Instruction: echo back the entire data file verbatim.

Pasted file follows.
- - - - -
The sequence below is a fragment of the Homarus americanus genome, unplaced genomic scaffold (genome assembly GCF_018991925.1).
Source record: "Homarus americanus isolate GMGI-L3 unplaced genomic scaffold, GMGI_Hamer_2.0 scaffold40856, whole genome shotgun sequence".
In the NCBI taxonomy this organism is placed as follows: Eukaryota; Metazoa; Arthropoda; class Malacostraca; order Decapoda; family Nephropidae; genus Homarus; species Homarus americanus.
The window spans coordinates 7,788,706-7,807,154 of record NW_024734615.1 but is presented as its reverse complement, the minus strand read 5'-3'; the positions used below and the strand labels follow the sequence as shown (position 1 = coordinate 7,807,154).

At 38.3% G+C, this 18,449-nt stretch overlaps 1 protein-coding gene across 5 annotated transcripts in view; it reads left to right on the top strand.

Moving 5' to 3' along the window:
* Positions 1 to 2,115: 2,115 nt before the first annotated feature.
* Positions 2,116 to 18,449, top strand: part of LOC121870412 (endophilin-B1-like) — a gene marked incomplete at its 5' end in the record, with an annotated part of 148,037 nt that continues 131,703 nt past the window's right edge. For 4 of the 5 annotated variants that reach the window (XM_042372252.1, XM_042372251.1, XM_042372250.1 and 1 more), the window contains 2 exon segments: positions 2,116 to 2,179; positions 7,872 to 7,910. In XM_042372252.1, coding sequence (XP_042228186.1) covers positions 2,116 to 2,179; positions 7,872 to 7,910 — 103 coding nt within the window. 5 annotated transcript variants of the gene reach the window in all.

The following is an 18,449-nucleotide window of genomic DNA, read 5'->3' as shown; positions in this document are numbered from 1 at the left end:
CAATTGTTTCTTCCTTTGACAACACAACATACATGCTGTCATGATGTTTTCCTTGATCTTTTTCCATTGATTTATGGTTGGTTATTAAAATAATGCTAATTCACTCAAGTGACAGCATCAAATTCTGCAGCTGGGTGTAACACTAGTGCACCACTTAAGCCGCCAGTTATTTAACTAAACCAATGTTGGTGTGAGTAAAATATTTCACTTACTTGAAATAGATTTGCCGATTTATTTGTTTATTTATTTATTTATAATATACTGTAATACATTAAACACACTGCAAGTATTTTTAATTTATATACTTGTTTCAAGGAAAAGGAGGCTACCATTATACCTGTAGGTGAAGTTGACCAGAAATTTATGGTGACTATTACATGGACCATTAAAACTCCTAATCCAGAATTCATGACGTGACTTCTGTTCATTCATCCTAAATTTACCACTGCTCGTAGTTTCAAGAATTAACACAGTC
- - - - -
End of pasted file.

The sequence below is a fragment of the Homarus americanus genome, unplaced genomic scaffold (genome assembly GCF_018991925.1).
Source record: "Homarus americanus isolate GMGI-L3 unplaced genomic scaffold, GMGI_Hamer_2.0 scaffold40856, whole genome shotgun sequence".
In the NCBI taxonomy this organism is placed as follows: Eukaryota; Metazoa; Arthropoda; class Malacostraca; order Decapoda; family Nephropidae; genus Homarus; species Homarus americanus.
The window spans coordinates 7,788,706-7,807,154 of record NW_024734615.1 but is presented as its reverse complement, the minus strand read 5'-3'; the positions used below and the strand labels follow the sequence as shown (position 1 = coordinate 7,807,154).

At 38.3% G+C, this 18,449-nt stretch overlaps 1 protein-coding gene across 5 annotated transcripts in view; it reads left to right on the top strand.

Moving 5' to 3' along the window:
* Positions 1 to 2,115: 2,115 nt before the first annotated feature.
* Positions 2,116 to 18,449, top strand: part of LOC121870412 (endophilin-B1-like) — a gene marked incomplete at its 5' end in the record, with an annotated part of 148,037 nt that continues 131,703 nt past the window's right edge. For 4 of the 5 annotated variants that reach the window (XM_042372252.1, XM_042372251.1, XM_042372250.1 and 1 more), the window contains 2 exon segments: positions 2,116 to 2,179; positions 7,872 to 7,910. In XM_042372252.1, coding sequence (XP_042228186.1) covers positions 2,116 to 2,179; positions 7,872 to 7,910 — 103 coding nt within the window. 5 annotated transcript variants of the gene reach the window in all.

The following is an 18,449-nucleotide window of genomic DNA, read 5'->3' as shown; positions in this document are numbered from 1 at the left end:
CAATTGTTTCTTCCTTTGACAACACAACATACATGCTGTCATGATGTTTTCCTTGATCTTTTTCCATTGATTTATGGTTGGTTATTAAAATAATGCTAATTCACTCAAGTGACAGCATCAAATTCTGCAGCTGGGTGTAACACTAGTGCACCACTTAAGCCGCCAGTTATTTAACTAAACCAATGTTGGTGTGAGTAAAATATTTCACTTACTTGAAATAGATTTGCCGATTTATTTGTTTATTTATTTATTTATAATATACTGTAATACATTAAACACACTGCAAGTATTTTTAATTTATATACTTGTTTCAAGGAAAAGGAGGCTACCATTATACCTGTAGGTGAAGTTGACCAGAAATTTATGGTGACTATTACATGGACCATTAAAACTCCTAATCCAGAATTCATGACGTGACTTCTGTTCATTCATCCTAAATTTACCACTGCTCGTAGTTTCAAGAATTAACACAGTC